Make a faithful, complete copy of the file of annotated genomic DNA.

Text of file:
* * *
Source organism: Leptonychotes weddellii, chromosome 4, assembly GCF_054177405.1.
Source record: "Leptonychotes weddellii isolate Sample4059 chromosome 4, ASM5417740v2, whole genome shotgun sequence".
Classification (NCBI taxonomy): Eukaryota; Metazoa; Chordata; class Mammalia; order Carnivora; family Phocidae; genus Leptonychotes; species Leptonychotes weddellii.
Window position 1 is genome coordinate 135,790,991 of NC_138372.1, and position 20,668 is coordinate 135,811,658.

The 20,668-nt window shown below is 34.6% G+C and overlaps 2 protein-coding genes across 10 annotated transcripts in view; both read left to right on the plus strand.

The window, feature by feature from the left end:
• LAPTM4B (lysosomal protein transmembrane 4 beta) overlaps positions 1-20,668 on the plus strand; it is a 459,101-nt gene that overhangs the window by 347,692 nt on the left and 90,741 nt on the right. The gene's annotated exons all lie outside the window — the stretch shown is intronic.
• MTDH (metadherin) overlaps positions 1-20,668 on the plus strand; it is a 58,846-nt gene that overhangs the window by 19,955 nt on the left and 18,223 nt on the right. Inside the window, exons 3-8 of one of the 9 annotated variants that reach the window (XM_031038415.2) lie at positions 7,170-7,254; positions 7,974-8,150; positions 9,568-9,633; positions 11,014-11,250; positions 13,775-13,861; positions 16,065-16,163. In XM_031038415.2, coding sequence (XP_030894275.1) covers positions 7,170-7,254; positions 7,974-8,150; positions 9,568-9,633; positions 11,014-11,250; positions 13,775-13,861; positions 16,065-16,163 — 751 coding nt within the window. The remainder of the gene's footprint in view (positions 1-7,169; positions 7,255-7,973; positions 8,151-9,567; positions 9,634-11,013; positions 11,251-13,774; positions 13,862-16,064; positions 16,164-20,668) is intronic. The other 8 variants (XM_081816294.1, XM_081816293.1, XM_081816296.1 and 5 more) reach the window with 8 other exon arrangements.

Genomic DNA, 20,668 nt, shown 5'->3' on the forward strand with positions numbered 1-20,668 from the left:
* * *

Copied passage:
Source organism: Leptonychotes weddellii, chromosome 4, assembly GCF_054177405.1.
Source record: "Leptonychotes weddellii isolate Sample4059 chromosome 4, ASM5417740v2, whole genome shotgun sequence".
Classification (NCBI taxonomy): Eukaryota; Metazoa; Chordata; class Mammalia; order Carnivora; family Phocidae; genus Leptonychotes; species Leptonychotes weddellii.
Window position 1 is genome coordinate 135,790,991 of NC_138372.1, and position 20,668 is coordinate 135,811,658.

The 20,668-nt window shown below is 34.6% G+C and overlaps 2 protein-coding genes across 10 annotated transcripts in view; both read left to right on the plus strand.

The window, feature by feature from the left end:
• LAPTM4B (lysosomal protein transmembrane 4 beta) overlaps positions 1-20,668 on the plus strand; it is a 459,101-nt gene that overhangs the window by 347,692 nt on the left and 90,741 nt on the right. The gene's annotated exons all lie outside the window — the stretch shown is intronic.
• MTDH (metadherin) overlaps positions 1-20,668 on the plus strand; it is a 58,846-nt gene that overhangs the window by 19,955 nt on the left and 18,223 nt on the right. Inside the window, exons 3-8 of one of the 9 annotated variants that reach the window (XM_031038415.2) lie at positions 7,170-7,254; positions 7,974-8,150; positions 9,568-9,633; positions 11,014-11,250; positions 13,775-13,861; positions 16,065-16,163. In XM_031038415.2, coding sequence (XP_030894275.1) covers positions 7,170-7,254; positions 7,974-8,150; positions 9,568-9,633; positions 11,014-11,250; positions 13,775-13,861; positions 16,065-16,163 — 751 coding nt within the window. The remainder of the gene's footprint in view (positions 1-7,169; positions 7,255-7,973; positions 8,151-9,567; positions 9,634-11,013; positions 11,251-13,774; positions 13,862-16,064; positions 16,164-20,668) is intronic. The other 8 variants (XM_081816294.1, XM_081816293.1, XM_081816296.1 and 5 more) reach the window with 8 other exon arrangements.

Genomic DNA, 20,668 nt, shown 5'->3' on the forward strand with positions numbered 1-20,668 from the left: